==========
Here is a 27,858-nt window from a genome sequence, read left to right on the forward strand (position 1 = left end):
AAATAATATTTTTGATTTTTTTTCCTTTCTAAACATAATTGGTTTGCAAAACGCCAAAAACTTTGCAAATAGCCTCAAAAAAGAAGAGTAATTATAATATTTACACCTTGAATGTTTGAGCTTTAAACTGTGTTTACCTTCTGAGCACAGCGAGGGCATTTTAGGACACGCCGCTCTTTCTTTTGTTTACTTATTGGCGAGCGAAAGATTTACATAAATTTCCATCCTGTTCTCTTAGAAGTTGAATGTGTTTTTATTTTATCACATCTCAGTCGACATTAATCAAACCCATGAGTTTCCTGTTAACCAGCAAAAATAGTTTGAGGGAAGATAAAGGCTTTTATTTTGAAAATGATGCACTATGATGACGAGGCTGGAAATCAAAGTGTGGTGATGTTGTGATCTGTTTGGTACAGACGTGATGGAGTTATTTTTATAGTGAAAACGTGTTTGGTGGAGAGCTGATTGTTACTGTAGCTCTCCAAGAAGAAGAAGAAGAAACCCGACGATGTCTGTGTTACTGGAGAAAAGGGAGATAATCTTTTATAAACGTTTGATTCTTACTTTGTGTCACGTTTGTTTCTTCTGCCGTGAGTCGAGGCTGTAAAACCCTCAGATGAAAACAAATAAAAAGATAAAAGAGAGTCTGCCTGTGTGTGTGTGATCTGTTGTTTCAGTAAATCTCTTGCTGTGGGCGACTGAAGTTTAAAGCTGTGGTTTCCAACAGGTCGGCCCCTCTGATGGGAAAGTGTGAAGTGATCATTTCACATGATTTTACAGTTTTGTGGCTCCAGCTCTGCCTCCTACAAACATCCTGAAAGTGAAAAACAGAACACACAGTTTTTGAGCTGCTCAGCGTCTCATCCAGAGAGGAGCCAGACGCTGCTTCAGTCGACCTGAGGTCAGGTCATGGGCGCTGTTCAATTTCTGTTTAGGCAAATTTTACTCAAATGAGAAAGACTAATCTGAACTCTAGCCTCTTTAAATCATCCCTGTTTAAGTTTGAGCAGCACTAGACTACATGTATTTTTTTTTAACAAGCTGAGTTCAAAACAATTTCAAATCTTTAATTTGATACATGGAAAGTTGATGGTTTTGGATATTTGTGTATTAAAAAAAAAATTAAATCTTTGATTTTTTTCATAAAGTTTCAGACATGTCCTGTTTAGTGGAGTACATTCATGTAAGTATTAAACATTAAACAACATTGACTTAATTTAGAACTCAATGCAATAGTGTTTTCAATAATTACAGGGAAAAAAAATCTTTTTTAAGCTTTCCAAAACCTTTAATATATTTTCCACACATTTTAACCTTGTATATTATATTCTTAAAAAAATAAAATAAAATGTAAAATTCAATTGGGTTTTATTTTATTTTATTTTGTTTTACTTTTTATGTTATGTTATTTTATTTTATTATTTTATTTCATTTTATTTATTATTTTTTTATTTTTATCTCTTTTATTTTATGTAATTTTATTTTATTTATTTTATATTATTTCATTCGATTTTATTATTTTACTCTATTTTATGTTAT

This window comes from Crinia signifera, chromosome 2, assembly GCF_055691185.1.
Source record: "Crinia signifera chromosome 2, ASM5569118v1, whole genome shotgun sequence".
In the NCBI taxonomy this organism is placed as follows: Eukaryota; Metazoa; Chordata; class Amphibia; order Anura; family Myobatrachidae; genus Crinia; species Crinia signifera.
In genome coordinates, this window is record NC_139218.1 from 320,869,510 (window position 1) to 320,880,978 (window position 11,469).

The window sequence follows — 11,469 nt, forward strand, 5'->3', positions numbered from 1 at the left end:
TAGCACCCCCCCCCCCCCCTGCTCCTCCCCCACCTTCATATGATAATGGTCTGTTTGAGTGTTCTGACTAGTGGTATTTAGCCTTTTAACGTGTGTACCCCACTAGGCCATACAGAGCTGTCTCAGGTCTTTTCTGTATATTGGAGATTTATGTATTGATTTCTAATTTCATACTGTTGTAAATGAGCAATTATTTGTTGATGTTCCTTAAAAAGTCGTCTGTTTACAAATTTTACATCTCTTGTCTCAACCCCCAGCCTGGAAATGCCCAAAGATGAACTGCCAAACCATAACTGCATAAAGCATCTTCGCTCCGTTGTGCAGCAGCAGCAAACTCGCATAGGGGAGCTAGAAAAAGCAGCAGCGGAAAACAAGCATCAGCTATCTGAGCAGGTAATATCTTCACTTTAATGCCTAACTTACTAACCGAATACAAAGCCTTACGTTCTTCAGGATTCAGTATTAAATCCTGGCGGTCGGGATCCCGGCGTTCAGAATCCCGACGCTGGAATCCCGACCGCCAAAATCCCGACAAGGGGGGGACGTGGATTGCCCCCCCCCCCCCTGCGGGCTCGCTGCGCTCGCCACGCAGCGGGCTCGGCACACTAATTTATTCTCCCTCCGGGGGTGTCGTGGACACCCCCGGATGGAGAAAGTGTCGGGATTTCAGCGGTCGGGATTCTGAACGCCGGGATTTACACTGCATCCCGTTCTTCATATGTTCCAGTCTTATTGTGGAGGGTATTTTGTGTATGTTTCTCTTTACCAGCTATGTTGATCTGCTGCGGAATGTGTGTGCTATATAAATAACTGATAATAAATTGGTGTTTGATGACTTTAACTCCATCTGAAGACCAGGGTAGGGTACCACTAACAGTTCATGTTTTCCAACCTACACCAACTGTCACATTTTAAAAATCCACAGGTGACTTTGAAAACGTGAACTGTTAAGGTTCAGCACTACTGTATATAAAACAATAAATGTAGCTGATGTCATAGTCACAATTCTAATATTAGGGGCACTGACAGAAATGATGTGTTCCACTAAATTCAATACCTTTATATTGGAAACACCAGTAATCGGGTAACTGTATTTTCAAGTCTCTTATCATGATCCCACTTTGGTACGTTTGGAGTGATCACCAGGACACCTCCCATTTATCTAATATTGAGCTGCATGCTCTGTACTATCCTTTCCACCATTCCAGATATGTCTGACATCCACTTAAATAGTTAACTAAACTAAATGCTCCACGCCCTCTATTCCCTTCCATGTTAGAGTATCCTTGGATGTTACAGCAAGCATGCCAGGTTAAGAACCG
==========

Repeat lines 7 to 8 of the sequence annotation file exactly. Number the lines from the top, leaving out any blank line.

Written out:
The window sequence follows — 11,469 nt, forward strand, 5'->3', positions numbered from 1 at the left end:
TAGCACCCCCCCCCCCCCCTGCTCCTCCCCCACCTTCATATGATAATGGTCTGTTTGAGTGTTCTGACTAGTGGTATTTAGCCTTTTAACGTGTGTACCCCACTAGGCCATACAGAGCTGTCTCAGGTCTTTTCTGTATATTGGAGATTTATGTATTGATTTCTAATTTCATACTGTTGTAAATGAGCAATTATTTGTTGATGTTCCTTAAAAAGTCGTCTGTTTACAAATTTTACATCTCTTGTCTCAACCCCCAGCCTGGAAATGCCCAAAGATGAACTGCCAAACCATAACTGCATAAAGCATCTTCGCTCCGTTGTGCAGCAGCAGCAAACTCGCATAGGGGAGCTAGAAAAAGCAGCAGCGGAAAACAAGCATCAGCTATCTGAGCAGGTAATATCTTCACTTTAATGCCTAACTTACTAACCGAATACAAAGCCTTACGTTCTTCAGGATTCAGTATTAAATCCTGGCGGTCGGGATCCCGGCGTTCAGAATCCCGACGCTGGAATCCCGACCGCCAAAATCCCGACAAGGGGGGGACGTGGATTGCCCCCCCCCCCCCTGCGGGCTCGCTGCGCTCGCCACGCAGCGGGCTCGGCACACTAATTTATTCTCCCTCCGGGGGTGTCGTGGACACCCCCGGATGGAGAAAGTGTCGGGATTTCAGCGGTCGGGATTCTGAACGCCGGGATTTACACTGCATCCCGTTCTTCATATGTTCCAGTCTTATTGTGGAGGGTATTTTGTGTATGTTTCTCTTTACCAGCTATGTTGATCTGCTGCGGAATGTGTGTGCTATATAAATAACTGATAATAAATTGGTGTTTGATGACTTTAACTCCATCTGAAGACCAGGGTAGGGTACCACTAACAGTTCATGTTTTCCAACCTACACCAACTGTCACATTTTAAAAATCCACAGGTGACTTTGAAAACGTGAACTGTTAAGGTTCAGCACTACTGTATATAAAACAATAAATGTAGCTGATGTCATAGTCACAATTCTAATATTAGGGGCACTGACAGAAATGATGTGTTCCACTAAATTCAATACCTTTATATTGGAAACACCAGTAATCGGGTAACTGTATTTTCAAGTCTCTTATCATGATCCCACTTTGGTACGTTTGGAGTGATCACCAGGACACCTCCCATTTATCTAATATTGAGCTGCATGCTCTGTACTATCCTTTCCACCATTCCAGATATGTCTGACATCCACTTAAATAGTTAACTAAACTAAATGCTCCACGCCCTCTATTCCCTTCCATGTTAGAGTATCCTTGGATGTTACAGCAAGCATGCCAGGTTAAGAACCG